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Stunning Split is Croatia’s second-largest city, the capital of Dalmatia and home to around 180,000 people, spread throughout a number of diverse neighbourhoods and neighbouring villages. From historic Diocletian’s Palace to football-focused Poljud, discover where to stay on your next trip to Split.
Split’s neighbourhoods, little cities within a city, move in unique ways – though none too far from the steady sway of the Adriatic. Whether it’s up-and-coming Žnjan, the white stone houses of Veli Varoš, or the absolute tranquility of the nearby islands, each of Split’s districts offers something different for the curious urban explorer.
While not strictly a neighbourhood, it would be remiss to write about Split without spending a moment or two waxing lyrical about its most famous attraction – a network of streets that have always been the most important part of town. Diocletian’s Palace was built in the 4th century by (or rather, for) the Roman Emperor after which it is named, and served as his home for a while, as well as providing respite and refuge for his soldiers. Today it is the shining jewel in Split’s crown, stretching over a myriad of streets housing restaurants, bars, shops and cafés. The prime attraction here is St Dominus Cathedral.
Directly to the west of Diocletian’s Palace lies Veli Varoš, a charming neighbourhood showcasing more traditional white stone architecture and arguably a more genuine local ambience than the one found in the bustling streets of the palace. While the palace is where the emperor lived, Veli Varoš is where the ordinary people of the city went about their business. The slopes of Veli Varoš are home to labyrinthine narrow streets and stunning medieval churches, making the area the perfect spot for a peaceful afternoon stroll.
Central Lovret is home to immensely popular burger joint Sexy Cow, which should guarantee it a thumbs up from all hungry visitors. Lovret also houses three serene parks, most notably Emanuel Vidović Park, named after one of the city’s great painting heroes. Lovret doesn’t get the Instagram plaudits that many neighbouring districts do, but it is worth a look for its restaurants, bars and decidedly authentic atmosphere. No pretension here, just real life.
If you are a fan of the beautiful game then you may have heard the name Poljud before. This neighbourhood just to the north of the centre of Split is best known for the multi-use arena that dominates it: Stadion Poljud. The 34,198 capacity stadium might be the main event, but there are plenty of other reasons to station yourself in Poljud, namely the beautiful Park Mladosti, home of the increasingly popular Ultra Festival.
Frequently saddled with the “up and coming” tag, Žnjan is the next big thing in the centre of Split. Home to the largest beach in the city, this eastern neighbourhood is all family vibes and colourful blocks, with a mass of much-sought-after buildings overlooking the majesty of the Adriatic Sea. Žnjan is Split at its most idyllic: sand, sea and tranquility, and the Dalmatian seaside holiday vibe that many come to Split in search of. Many of the city’s best accommodation options can be found in Žnjan.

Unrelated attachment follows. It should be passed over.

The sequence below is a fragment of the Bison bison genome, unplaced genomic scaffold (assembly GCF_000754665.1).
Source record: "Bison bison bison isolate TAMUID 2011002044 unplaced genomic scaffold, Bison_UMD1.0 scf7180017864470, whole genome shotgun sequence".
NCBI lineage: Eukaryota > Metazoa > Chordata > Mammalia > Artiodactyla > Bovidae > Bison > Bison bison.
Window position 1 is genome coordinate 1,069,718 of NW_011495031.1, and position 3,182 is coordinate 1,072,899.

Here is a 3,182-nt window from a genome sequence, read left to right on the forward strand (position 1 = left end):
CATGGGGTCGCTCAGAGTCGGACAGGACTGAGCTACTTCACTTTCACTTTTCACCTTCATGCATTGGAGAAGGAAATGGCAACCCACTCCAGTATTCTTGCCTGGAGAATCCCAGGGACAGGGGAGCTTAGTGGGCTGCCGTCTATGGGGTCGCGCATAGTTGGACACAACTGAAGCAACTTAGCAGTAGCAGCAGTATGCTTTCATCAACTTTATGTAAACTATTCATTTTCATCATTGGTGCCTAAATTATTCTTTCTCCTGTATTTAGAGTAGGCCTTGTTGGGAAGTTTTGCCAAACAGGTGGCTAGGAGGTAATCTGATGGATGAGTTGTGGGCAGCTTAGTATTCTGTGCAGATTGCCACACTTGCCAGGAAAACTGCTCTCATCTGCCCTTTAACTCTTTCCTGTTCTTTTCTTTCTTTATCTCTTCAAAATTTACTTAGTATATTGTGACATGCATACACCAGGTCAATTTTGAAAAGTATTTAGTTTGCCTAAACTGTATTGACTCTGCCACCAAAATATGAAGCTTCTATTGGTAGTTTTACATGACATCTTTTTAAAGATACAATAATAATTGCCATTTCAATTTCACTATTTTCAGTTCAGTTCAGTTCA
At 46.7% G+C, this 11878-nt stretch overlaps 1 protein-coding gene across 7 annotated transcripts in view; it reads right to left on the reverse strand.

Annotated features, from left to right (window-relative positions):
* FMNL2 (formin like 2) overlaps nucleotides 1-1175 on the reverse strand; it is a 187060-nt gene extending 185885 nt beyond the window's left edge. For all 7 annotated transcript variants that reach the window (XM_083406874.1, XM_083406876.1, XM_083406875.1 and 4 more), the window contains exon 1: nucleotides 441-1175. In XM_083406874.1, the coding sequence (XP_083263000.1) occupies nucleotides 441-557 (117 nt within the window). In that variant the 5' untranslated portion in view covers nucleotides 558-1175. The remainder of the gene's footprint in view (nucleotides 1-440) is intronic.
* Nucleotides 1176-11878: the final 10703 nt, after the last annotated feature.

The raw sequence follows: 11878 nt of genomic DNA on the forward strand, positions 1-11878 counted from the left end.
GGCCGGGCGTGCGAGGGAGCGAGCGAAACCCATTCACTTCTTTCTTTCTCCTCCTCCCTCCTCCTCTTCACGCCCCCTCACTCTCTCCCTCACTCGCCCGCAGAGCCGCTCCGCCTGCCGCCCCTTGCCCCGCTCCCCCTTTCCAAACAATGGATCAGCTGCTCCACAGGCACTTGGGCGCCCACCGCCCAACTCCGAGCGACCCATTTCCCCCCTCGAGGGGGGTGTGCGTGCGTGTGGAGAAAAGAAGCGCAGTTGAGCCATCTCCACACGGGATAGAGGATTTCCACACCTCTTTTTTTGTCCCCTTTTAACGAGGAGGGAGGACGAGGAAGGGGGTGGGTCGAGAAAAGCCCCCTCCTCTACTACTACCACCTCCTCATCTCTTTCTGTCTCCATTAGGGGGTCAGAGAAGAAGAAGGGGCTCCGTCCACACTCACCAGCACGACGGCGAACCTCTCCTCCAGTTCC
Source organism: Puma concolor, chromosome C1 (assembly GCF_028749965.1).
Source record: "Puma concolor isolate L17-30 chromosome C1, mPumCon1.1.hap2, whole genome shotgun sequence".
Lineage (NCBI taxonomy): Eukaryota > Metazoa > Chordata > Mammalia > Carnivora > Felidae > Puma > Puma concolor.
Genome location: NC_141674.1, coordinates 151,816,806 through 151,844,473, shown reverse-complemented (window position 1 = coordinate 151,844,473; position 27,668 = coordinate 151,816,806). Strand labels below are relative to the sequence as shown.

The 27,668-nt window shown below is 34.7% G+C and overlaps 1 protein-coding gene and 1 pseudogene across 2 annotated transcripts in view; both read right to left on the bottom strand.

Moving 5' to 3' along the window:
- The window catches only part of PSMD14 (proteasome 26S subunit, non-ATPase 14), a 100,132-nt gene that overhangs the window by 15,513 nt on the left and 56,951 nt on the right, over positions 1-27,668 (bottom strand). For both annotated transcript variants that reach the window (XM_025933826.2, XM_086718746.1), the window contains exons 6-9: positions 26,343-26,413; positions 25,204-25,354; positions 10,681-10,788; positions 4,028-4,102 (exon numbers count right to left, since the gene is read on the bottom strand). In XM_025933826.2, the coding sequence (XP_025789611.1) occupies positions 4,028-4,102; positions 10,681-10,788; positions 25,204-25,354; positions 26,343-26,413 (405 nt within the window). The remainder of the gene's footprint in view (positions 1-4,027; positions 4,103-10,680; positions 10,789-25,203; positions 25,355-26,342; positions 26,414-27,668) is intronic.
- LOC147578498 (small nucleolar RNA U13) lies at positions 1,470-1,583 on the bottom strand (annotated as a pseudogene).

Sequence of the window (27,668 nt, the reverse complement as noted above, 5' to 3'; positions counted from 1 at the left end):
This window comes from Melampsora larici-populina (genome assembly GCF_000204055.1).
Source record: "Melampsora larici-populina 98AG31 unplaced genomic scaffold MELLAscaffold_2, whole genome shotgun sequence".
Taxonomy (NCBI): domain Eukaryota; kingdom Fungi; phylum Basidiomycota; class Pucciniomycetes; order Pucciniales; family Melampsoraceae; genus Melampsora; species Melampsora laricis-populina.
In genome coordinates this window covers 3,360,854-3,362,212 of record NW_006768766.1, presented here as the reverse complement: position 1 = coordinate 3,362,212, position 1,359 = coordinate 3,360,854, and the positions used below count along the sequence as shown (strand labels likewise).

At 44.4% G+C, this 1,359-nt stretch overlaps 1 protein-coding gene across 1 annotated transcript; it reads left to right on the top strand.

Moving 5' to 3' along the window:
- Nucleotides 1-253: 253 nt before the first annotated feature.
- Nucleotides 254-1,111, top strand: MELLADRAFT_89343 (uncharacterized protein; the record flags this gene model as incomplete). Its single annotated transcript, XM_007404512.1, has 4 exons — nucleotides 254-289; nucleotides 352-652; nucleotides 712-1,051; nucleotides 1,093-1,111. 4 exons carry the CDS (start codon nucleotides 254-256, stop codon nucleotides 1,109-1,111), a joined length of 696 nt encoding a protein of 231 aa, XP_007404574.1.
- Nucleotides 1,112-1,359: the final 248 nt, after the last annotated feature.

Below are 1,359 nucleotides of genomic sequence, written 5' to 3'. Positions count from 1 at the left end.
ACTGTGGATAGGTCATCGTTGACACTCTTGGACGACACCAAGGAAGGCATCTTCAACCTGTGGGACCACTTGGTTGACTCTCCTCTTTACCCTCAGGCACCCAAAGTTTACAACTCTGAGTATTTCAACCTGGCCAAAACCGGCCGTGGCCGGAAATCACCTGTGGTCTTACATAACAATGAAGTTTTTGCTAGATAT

Stobreč feels a million miles away from the heart of town in pace, atmosphere and spirit. Those in search of the “real Split” could do worse than heading this way, where normality abounds while little glimpses of magic still manage to sneak through. Nowhere is this more apparent than the fantastic Konoba Nikola, a restaurant that manages to bridge the divide between authentic homeliness and the fine-dining creativity that defines modern European cuisine.
Heading a little further out of the centre of town, Vranjic is an idyllic village just 10km (6mi) north of Diocletian’s Palace that often gets overlooked by visitors to Split – don’t make that same mistake. This place is known as Little Venice thanks to its quaint charm and position on the sea. So enchanting is Vranjic, that it was supposedly a favourite holiday destination among Romans living in nearby Solin. Just a thousand or so people live here, enjoying the historical architecture, the Split Aquarium and the sombre sounds of traditional Croatian music (head to the Church of St Martin to find out more).
A neighbouring town to the north of Split, Solin matches its big brother for historical importance every step of the way. It was in Solin (then called Salona) that Diocletian was born into a fairly inconspicuous Dalmatian family before rising through the ranks to become emperor; and needless to say, Solin is very proud of its most famous son. There are several important archeological sites here, none more so than ruins of the town’s amphitheatre.
Fifty minutes by boat from Split, Brač is the largest island in Dalmatia. It is also home to one of the region’s most famous beaches – the stunningly beautiful Zlatni Rat, an expanse of sand that changes shape with the wind. The serene town of Supetar is the centre of life on Brač, home to a Baroque-style church (the Church of Saint Peter) and a mass of stunning Baroque architecture, much of which seems to carry a vaulted air of grace when compared to equivalents on the mainland. Ferries run between Split and Brač all day long, giving visitors plenty of opportunities to visit one of the most idyllic Croatian islands.
The journey from Split to Solentium (as it was known in Latin) takes less than an hour, and the island is becoming an increasingly popular spot for lovers of wine worldwide. Viticulture has been developing here since people first took interest in the alcoholic qualities of grapes, and it continues to grow as Dalmatian wines continue to convert more oenophiles. Sipping great wine against the backdrop of the turquoise Adriatic in Šolta makes for a gorgeous getaway from the hustle and bustle of central Split.